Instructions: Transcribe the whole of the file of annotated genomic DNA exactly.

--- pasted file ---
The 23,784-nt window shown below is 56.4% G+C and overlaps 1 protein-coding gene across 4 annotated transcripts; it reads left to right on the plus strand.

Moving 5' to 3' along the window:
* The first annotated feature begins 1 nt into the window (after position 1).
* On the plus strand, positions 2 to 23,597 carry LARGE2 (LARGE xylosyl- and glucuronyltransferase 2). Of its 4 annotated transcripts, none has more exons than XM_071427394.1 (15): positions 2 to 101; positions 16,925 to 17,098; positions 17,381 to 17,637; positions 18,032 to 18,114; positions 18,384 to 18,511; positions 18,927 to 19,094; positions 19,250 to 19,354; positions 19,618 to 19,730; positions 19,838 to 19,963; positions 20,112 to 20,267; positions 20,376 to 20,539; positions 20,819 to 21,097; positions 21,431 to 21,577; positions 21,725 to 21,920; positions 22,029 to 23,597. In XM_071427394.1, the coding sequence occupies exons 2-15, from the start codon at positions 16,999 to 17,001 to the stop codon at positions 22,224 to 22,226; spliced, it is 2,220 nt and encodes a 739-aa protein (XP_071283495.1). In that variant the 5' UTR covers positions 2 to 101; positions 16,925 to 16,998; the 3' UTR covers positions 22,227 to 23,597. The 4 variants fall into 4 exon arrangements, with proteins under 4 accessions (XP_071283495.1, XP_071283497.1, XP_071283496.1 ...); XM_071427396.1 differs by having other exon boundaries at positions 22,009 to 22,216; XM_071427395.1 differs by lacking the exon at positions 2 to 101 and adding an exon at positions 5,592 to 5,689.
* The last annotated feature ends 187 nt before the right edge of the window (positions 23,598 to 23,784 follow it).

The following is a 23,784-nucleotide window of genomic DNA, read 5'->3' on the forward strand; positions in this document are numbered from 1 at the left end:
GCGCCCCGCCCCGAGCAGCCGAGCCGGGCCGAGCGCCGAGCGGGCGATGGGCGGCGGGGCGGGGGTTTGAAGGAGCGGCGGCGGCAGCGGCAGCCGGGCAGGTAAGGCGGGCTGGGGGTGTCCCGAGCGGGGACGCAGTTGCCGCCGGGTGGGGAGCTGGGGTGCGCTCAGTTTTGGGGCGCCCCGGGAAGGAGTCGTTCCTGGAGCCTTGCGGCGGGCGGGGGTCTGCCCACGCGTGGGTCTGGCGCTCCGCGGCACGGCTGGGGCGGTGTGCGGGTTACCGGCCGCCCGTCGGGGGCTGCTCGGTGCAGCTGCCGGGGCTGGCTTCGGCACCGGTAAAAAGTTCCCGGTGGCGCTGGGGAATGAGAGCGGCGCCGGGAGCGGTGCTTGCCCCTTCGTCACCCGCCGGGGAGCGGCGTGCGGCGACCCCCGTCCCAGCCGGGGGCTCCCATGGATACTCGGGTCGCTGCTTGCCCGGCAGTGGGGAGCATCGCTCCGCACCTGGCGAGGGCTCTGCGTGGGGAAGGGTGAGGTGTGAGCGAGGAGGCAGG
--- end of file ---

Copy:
The 23,784-nt window shown below is 56.4% G+C and overlaps 1 protein-coding gene across 4 annotated transcripts; it reads left to right on the plus strand.

Moving 5' to 3' along the window:
* The first annotated feature begins 1 nt into the window (after position 1).
* On the plus strand, positions 2 to 23,597 carry LARGE2 (LARGE xylosyl- and glucuronyltransferase 2). Of its 4 annotated transcripts, none has more exons than XM_071427394.1 (15): positions 2 to 101; positions 16,925 to 17,098; positions 17,381 to 17,637; positions 18,032 to 18,114; positions 18,384 to 18,511; positions 18,927 to 19,094; positions 19,250 to 19,354; positions 19,618 to 19,730; positions 19,838 to 19,963; positions 20,112 to 20,267; positions 20,376 to 20,539; positions 20,819 to 21,097; positions 21,431 to 21,577; positions 21,725 to 21,920; positions 22,029 to 23,597. In XM_071427394.1, the coding sequence occupies exons 2-15, from the start codon at positions 16,999 to 17,001 to the stop codon at positions 22,224 to 22,226; spliced, it is 2,220 nt and encodes a 739-aa protein (XP_071283495.1). In that variant the 5' UTR covers positions 2 to 101; positions 16,925 to 16,998; the 3' UTR covers positions 22,227 to 23,597. The 4 variants fall into 4 exon arrangements, with proteins under 4 accessions (XP_071283495.1, XP_071283497.1, XP_071283496.1 ...); XM_071427396.1 differs by having other exon boundaries at positions 22,009 to 22,216; XM_071427395.1 differs by lacking the exon at positions 2 to 101 and adding an exon at positions 5,592 to 5,689.
* The last annotated feature ends 187 nt before the right edge of the window (positions 23,598 to 23,784 follow it).

The following is a 23,784-nucleotide window of genomic DNA, read 5'->3' on the forward strand; positions in this document are numbered from 1 at the left end:
GCGCCCCGCCCCGAGCAGCCGAGCCGGGCCGAGCGCCGAGCGGGCGATGGGCGGCGGGGCGGGGGTTTGAAGGAGCGGCGGCGGCAGCGGCAGCCGGGCAGGTAAGGCGGGCTGGGGGTGTCCCGAGCGGGGACGCAGTTGCCGCCGGGTGGGGAGCTGGGGTGCGCTCAGTTTTGGGGCGCCCCGGGAAGGAGTCGTTCCTGGAGCCTTGCGGCGGGCGGGGGTCTGCCCACGCGTGGGTCTGGCGCTCCGCGGCACGGCTGGGGCGGTGTGCGGGTTACCGGCCGCCCGTCGGGGGCTGCTCGGTGCAGCTGCCGGGGCTGGCTTCGGCACCGGTAAAAAGTTCCCGGTGGCGCTGGGGAATGAGAGCGGCGCCGGGAGCGGTGCTTGCCCCTTCGTCACCCGCCGGGGAGCGGCGTGCGGCGACCCCCGTCCCAGCCGGGGGCTCCCATGGATACTCGGGTCGCTGCTTGCCCGGCAGTGGGGAGCATCGCTCCGCACCTGGCGAGGGCTCTGCGTGGGGAAGGGTGAGGTGTGAGCGAGGAGGCAGG